When the America Invents Act (AIA) was enacted, many commentators praised a provision of the AIA that allows parties to settle a post-grant review, typically an inter partes review (IPR) or a covered business method review (CBM), by moving to terminate the proceeding. As an IPR often proceeds alongside district court litigation, this provision was expected to encourage parties to negotiate to settle both the litigation and the administrative proceeding.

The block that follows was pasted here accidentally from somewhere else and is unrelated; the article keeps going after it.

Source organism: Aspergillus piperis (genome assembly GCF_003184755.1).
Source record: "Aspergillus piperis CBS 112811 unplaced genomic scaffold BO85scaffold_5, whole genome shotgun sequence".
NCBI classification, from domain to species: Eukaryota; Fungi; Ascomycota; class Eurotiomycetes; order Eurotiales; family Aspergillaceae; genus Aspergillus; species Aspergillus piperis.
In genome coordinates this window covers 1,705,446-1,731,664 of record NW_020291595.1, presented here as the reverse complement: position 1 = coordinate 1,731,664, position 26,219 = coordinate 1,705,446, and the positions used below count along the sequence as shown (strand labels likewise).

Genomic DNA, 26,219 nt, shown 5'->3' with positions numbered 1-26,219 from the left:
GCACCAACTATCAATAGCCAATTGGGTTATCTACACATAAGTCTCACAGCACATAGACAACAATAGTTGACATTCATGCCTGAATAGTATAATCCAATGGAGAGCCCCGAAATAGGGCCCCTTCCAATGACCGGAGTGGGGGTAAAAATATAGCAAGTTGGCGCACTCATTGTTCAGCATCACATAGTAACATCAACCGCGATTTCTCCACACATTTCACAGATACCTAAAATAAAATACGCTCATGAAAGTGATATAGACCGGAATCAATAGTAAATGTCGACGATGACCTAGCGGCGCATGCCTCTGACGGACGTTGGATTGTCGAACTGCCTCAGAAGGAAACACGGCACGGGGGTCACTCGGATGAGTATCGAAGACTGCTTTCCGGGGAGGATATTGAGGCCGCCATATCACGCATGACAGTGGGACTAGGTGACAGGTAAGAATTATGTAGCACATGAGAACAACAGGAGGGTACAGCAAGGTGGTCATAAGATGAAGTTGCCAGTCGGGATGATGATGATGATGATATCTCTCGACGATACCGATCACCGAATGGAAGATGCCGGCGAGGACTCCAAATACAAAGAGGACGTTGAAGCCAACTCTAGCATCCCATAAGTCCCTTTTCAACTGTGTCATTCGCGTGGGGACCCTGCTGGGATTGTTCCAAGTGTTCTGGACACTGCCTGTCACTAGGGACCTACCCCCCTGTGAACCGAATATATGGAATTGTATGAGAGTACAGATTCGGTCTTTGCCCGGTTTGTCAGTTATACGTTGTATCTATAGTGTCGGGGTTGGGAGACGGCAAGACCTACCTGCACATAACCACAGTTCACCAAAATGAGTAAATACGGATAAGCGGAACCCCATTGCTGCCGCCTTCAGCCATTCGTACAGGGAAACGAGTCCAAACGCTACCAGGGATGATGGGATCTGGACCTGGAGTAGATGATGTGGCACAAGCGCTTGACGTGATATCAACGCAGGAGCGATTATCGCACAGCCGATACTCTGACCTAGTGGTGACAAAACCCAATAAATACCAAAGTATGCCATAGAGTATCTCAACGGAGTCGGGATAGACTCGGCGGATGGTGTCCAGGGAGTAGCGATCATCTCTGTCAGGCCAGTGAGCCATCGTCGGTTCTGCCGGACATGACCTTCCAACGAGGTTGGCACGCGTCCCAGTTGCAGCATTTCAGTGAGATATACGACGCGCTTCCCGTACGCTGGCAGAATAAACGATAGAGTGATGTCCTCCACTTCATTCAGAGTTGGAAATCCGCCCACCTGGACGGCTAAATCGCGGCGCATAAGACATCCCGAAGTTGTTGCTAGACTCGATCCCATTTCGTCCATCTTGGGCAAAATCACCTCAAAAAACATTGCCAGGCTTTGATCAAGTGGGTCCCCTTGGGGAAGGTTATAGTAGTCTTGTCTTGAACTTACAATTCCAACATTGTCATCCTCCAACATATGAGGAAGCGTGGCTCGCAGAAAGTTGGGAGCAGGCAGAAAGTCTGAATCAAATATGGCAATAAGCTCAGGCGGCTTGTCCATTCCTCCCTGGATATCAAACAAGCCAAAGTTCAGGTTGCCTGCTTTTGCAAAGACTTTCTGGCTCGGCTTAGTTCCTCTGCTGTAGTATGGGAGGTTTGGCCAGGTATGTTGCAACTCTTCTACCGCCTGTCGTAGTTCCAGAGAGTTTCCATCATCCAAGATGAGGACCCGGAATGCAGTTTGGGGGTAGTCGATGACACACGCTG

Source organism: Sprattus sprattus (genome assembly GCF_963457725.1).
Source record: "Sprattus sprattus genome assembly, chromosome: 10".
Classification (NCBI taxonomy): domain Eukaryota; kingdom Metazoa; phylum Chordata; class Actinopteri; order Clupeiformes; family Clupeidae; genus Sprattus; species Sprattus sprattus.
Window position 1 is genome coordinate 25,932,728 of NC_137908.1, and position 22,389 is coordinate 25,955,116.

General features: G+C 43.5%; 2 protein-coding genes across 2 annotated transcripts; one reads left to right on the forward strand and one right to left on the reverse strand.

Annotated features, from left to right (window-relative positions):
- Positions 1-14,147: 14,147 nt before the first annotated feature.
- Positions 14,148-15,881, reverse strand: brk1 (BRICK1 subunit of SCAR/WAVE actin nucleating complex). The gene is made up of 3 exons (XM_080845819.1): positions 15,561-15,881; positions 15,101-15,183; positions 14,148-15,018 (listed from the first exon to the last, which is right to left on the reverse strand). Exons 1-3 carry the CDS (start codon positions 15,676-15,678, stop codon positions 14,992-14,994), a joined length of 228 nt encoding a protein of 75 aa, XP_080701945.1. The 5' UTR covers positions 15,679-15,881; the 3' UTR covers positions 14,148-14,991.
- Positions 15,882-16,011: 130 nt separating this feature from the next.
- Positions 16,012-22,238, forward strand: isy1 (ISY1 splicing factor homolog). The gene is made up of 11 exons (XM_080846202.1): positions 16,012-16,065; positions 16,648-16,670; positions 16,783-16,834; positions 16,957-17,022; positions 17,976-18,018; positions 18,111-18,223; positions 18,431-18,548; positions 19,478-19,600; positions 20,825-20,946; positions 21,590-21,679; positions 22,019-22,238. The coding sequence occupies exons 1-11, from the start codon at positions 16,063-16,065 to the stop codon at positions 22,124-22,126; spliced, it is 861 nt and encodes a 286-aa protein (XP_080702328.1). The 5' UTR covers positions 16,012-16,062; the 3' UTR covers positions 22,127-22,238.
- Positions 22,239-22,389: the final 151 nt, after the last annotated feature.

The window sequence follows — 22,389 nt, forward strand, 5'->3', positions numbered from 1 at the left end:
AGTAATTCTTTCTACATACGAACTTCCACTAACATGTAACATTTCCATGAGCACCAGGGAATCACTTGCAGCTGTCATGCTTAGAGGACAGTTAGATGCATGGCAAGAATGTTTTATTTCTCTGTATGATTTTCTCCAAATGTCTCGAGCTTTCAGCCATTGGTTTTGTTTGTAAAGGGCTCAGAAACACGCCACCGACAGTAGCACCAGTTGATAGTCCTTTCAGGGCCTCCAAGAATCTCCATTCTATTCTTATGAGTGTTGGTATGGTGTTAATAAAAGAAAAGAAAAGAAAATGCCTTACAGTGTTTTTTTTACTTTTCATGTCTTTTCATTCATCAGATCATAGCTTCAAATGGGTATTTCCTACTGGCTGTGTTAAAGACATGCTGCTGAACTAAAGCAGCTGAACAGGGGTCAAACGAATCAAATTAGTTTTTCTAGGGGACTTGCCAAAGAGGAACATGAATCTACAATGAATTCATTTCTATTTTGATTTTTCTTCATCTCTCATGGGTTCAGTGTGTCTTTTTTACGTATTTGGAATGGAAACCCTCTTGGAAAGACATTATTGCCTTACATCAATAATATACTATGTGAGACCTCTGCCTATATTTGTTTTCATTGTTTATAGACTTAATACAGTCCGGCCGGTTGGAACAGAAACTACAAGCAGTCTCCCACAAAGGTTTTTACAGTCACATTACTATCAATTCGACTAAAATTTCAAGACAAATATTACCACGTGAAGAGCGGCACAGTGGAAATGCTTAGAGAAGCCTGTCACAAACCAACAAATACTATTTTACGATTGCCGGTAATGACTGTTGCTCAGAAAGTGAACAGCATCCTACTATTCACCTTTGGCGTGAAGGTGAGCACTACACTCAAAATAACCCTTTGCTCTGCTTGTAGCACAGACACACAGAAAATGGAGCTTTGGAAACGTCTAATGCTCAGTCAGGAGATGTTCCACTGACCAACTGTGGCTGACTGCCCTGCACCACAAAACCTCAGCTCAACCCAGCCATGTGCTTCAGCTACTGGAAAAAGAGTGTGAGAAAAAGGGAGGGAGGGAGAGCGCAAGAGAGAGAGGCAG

The prior inter partes reexamination framework did not allow for voluntary termination. Once a reexamination proceeding was instituted, the U.S. Patent and Trademark Office would proceed without the petitioner, even if it filed no additional papers. This process deprived patent owners of the opportunity to eliminate the risk of an invalidity finding by settling. IPRs were partially designed to encourage settlement by giving the parties the opportunity to negotiate a meaningful compromise.